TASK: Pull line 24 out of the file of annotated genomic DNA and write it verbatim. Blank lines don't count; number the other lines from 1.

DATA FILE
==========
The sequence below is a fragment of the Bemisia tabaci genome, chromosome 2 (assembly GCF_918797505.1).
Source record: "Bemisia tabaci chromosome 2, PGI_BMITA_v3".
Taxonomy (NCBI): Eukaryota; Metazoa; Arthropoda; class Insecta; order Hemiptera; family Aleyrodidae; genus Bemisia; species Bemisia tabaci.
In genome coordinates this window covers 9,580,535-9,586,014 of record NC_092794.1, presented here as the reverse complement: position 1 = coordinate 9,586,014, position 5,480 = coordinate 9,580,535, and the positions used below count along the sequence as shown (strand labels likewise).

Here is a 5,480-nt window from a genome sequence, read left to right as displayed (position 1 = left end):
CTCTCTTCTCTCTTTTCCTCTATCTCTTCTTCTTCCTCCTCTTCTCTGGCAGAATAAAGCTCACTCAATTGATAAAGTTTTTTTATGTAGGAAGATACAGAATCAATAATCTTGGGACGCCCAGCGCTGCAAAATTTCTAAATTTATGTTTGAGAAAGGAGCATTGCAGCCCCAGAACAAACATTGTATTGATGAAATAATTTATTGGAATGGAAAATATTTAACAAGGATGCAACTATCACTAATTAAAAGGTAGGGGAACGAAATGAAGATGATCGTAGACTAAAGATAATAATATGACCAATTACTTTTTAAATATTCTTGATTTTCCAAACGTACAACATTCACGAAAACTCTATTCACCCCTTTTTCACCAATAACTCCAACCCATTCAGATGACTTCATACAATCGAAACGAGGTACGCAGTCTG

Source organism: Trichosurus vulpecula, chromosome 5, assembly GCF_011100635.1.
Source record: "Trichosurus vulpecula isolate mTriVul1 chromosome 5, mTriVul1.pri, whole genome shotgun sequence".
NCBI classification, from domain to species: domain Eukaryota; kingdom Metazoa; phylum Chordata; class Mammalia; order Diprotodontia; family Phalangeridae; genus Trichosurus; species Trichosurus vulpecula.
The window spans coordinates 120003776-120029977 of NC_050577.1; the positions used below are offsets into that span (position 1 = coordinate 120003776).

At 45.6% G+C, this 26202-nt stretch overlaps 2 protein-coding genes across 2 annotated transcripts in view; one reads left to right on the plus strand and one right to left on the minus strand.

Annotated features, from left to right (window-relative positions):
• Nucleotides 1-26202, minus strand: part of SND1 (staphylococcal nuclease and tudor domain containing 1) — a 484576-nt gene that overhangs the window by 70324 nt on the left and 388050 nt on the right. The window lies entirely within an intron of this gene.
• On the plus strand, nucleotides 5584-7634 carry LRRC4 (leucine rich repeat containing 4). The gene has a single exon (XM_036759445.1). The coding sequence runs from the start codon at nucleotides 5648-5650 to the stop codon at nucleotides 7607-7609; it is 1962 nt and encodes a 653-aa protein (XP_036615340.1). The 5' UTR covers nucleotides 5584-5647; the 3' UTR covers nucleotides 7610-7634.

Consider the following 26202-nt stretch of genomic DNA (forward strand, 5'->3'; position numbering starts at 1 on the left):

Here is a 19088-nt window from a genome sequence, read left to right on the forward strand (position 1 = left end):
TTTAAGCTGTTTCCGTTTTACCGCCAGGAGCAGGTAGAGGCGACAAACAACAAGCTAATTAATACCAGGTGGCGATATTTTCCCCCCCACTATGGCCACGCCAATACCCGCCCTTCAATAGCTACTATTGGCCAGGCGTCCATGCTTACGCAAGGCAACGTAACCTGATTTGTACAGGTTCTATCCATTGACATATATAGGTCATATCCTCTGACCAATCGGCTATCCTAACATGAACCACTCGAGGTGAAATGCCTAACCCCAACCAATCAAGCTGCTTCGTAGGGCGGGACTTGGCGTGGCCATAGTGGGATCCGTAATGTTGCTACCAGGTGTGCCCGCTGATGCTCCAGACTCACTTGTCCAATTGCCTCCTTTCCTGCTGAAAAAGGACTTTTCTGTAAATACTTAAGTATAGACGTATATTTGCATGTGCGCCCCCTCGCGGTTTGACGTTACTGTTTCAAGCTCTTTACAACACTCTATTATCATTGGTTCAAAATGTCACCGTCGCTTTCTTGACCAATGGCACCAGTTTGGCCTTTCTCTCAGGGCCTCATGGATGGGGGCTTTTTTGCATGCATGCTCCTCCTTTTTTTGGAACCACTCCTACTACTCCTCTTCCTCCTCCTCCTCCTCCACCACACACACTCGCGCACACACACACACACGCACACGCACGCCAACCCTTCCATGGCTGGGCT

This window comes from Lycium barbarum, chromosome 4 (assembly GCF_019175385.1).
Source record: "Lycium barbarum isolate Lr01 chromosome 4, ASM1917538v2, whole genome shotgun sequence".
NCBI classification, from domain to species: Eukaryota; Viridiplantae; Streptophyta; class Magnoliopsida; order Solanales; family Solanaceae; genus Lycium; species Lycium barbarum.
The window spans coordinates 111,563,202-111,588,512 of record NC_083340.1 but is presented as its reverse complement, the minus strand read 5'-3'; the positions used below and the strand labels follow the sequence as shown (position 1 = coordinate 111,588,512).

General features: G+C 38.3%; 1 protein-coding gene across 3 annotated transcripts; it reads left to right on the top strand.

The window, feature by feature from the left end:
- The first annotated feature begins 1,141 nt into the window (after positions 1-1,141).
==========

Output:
- The first annotated feature begins 1,141 nt into the window (after positions 1-1,141).